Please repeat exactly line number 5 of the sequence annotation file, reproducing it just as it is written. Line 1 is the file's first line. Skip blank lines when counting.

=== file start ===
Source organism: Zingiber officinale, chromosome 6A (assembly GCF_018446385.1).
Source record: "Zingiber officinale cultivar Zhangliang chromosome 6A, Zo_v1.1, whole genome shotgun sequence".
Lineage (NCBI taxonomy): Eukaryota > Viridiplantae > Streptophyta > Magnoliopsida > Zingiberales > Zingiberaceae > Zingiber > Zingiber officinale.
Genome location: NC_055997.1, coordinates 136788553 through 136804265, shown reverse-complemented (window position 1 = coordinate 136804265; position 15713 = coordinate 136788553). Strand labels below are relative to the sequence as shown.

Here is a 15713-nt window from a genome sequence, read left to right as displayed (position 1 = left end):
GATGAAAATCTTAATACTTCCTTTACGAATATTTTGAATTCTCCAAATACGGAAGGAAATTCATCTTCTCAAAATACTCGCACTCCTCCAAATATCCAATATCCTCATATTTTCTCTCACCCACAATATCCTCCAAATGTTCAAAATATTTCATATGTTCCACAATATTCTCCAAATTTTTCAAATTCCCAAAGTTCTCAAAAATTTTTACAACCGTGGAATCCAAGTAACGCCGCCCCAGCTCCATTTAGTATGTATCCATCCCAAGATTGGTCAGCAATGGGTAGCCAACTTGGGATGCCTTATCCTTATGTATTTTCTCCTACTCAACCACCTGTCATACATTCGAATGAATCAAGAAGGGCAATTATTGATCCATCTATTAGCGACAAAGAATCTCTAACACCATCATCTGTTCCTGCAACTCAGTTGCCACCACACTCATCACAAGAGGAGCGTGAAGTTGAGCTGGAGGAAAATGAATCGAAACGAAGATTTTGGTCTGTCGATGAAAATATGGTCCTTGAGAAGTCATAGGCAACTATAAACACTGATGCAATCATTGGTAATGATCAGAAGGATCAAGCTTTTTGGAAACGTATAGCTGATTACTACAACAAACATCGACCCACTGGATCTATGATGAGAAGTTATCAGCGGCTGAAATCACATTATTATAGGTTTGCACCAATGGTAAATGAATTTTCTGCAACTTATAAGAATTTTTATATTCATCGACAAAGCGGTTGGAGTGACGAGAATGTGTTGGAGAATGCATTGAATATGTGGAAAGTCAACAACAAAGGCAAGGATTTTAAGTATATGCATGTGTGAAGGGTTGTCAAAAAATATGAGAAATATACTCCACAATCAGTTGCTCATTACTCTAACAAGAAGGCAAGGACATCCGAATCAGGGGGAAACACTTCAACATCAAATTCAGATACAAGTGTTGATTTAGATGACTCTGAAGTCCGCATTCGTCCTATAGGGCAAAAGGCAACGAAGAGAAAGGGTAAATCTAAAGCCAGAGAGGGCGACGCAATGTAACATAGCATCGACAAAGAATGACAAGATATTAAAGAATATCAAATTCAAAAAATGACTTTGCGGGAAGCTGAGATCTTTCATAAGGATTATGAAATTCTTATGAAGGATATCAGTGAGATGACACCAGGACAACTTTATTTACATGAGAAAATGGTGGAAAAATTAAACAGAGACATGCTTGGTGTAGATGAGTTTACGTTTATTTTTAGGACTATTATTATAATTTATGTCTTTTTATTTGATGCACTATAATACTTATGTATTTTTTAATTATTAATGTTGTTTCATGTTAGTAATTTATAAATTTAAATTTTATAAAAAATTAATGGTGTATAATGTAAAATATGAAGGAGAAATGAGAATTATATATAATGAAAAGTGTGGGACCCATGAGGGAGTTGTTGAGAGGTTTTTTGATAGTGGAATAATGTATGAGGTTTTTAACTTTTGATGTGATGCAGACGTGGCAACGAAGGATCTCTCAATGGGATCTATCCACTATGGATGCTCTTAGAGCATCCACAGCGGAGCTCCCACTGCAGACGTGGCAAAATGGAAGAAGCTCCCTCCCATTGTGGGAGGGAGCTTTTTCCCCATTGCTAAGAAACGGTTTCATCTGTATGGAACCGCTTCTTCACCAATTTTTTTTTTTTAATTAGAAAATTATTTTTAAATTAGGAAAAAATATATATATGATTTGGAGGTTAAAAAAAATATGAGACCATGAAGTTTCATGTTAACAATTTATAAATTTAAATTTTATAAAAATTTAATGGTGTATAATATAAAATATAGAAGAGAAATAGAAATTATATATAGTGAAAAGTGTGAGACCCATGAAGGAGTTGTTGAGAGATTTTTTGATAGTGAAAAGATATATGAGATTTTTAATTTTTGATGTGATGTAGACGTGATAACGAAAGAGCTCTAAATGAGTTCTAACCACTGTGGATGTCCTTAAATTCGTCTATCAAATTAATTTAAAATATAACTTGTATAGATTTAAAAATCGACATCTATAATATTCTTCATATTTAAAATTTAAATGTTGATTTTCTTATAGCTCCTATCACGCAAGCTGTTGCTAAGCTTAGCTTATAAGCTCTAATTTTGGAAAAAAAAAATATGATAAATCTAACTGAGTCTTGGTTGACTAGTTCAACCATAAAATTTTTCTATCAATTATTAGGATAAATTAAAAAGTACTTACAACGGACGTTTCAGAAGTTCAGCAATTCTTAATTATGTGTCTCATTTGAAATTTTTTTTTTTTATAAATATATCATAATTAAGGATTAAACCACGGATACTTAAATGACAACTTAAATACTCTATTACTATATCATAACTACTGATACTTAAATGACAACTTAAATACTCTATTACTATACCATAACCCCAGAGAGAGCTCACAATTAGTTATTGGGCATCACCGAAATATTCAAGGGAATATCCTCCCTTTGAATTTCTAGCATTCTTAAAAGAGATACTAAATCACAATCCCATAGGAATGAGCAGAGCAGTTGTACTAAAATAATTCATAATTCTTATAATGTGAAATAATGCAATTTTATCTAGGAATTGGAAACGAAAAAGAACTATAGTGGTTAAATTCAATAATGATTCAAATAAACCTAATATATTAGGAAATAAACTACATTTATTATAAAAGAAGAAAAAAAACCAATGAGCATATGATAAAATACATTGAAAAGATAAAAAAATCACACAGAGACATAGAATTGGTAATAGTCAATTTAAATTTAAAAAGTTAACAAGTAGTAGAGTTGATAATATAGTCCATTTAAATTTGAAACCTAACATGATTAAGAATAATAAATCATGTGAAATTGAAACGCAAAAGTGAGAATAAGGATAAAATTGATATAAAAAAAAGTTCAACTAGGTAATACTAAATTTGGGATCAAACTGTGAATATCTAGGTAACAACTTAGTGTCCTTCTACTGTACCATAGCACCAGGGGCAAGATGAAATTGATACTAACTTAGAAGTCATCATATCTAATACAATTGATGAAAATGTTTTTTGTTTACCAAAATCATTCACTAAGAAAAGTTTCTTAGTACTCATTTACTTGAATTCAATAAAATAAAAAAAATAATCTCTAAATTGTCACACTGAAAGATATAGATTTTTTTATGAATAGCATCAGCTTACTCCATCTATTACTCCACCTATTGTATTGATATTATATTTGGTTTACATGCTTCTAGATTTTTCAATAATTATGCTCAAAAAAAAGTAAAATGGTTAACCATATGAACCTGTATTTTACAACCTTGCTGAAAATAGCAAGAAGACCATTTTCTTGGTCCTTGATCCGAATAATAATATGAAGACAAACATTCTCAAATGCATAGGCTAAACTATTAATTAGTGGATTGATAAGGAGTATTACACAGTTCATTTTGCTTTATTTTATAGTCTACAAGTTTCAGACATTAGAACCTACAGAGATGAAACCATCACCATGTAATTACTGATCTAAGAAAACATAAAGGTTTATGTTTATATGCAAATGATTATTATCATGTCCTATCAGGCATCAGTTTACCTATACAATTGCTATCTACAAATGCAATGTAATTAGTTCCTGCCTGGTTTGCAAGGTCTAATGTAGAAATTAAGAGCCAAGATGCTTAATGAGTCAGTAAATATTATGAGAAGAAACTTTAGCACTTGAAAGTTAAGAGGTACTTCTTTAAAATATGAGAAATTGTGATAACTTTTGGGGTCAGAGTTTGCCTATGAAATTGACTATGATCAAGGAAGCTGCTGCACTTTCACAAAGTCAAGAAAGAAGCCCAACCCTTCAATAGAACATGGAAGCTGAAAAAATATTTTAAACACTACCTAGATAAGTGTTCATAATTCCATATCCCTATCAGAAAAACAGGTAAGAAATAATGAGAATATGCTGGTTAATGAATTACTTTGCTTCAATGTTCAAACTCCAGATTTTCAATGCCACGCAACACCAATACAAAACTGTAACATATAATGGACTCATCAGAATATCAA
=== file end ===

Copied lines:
Here is a 15713-nt window from a genome sequence, read left to right as displayed (position 1 = left end):